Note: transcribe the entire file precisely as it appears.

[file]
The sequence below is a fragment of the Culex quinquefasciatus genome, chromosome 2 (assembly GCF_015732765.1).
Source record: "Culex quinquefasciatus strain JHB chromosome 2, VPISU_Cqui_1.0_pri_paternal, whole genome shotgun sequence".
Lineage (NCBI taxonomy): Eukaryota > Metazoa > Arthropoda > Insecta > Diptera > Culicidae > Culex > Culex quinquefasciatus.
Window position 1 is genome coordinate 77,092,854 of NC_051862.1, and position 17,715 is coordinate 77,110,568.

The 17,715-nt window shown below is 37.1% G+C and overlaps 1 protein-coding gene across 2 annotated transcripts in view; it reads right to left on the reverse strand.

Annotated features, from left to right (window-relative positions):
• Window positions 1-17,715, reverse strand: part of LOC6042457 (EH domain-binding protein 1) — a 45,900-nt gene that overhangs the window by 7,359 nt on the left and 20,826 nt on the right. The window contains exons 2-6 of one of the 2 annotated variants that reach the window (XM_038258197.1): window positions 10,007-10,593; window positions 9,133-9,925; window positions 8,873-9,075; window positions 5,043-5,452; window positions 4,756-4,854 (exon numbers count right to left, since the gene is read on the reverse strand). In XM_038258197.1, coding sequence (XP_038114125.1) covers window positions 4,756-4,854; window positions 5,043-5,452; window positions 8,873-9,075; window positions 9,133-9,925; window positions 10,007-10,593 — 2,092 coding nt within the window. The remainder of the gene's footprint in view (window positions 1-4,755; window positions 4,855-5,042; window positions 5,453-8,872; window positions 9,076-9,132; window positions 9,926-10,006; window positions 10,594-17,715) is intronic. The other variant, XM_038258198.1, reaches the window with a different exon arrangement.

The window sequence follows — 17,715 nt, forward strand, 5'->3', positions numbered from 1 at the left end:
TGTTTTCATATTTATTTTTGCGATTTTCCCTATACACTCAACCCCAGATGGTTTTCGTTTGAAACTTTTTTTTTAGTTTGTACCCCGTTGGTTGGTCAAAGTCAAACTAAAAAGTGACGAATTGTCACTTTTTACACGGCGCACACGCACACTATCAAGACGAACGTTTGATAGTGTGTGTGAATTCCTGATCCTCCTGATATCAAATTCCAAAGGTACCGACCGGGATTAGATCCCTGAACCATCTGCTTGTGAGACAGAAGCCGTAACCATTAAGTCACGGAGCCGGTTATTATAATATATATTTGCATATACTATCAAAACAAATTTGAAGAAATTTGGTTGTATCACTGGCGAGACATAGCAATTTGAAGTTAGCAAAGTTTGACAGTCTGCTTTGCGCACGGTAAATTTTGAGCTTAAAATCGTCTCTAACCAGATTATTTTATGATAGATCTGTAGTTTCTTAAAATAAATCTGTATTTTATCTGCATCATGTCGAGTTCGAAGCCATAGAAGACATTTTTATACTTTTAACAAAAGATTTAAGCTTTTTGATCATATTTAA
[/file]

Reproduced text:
The sequence below is a fragment of the Culex quinquefasciatus genome, chromosome 2 (assembly GCF_015732765.1).
Source record: "Culex quinquefasciatus strain JHB chromosome 2, VPISU_Cqui_1.0_pri_paternal, whole genome shotgun sequence".
Lineage (NCBI taxonomy): Eukaryota > Metazoa > Arthropoda > Insecta > Diptera > Culicidae > Culex > Culex quinquefasciatus.
Window position 1 is genome coordinate 77,092,854 of NC_051862.1, and position 17,715 is coordinate 77,110,568.

The 17,715-nt window shown below is 37.1% G+C and overlaps 1 protein-coding gene across 2 annotated transcripts in view; it reads right to left on the reverse strand.

Annotated features, from left to right (window-relative positions):
• Window positions 1-17,715, reverse strand: part of LOC6042457 (EH domain-binding protein 1) — a 45,900-nt gene that overhangs the window by 7,359 nt on the left and 20,826 nt on the right. The window contains exons 2-6 of one of the 2 annotated variants that reach the window (XM_038258197.1): window positions 10,007-10,593; window positions 9,133-9,925; window positions 8,873-9,075; window positions 5,043-5,452; window positions 4,756-4,854 (exon numbers count right to left, since the gene is read on the reverse strand). In XM_038258197.1, coding sequence (XP_038114125.1) covers window positions 4,756-4,854; window positions 5,043-5,452; window positions 8,873-9,075; window positions 9,133-9,925; window positions 10,007-10,593 — 2,092 coding nt within the window. The remainder of the gene's footprint in view (window positions 1-4,755; window positions 4,855-5,042; window positions 5,453-8,872; window positions 9,076-9,132; window positions 9,926-10,006; window positions 10,594-17,715) is intronic. The other variant, XM_038258198.1, reaches the window with a different exon arrangement.

The window sequence follows — 17,715 nt, forward strand, 5'->3', positions numbered from 1 at the left end:
TGTTTTCATATTTATTTTTGCGATTTTCCCTATACACTCAACCCCAGATGGTTTTCGTTTGAAACTTTTTTTTTAGTTTGTACCCCGTTGGTTGGTCAAAGTCAAACTAAAAAGTGACGAATTGTCACTTTTTACACGGCGCACACGCACACTATCAAGACGAACGTTTGATAGTGTGTGTGAATTCCTGATCCTCCTGATATCAAATTCCAAAGGTACCGACCGGGATTAGATCCCTGAACCATCTGCTTGTGAGACAGAAGCCGTAACCATTAAGTCACGGAGCCGGTTATTATAATATATATTTGCATATACTATCAAAACAAATTTGAAGAAATTTGGTTGTATCACTGGCGAGACATAGCAATTTGAAGTTAGCAAAGTTTGACAGTCTGCTTTGCGCACGGTAAATTTTGAGCTTAAAATCGTCTCTAACCAGATTATTTTATGATAGATCTGTAGTTTCTTAAAATAAATCTGTATTTTATCTGCATCATGTCGAGTTCGAAGCCATAGAAGACATTTTTATACTTTTAACAAAAGATTTAAGCTTTTTGATCATATTTAA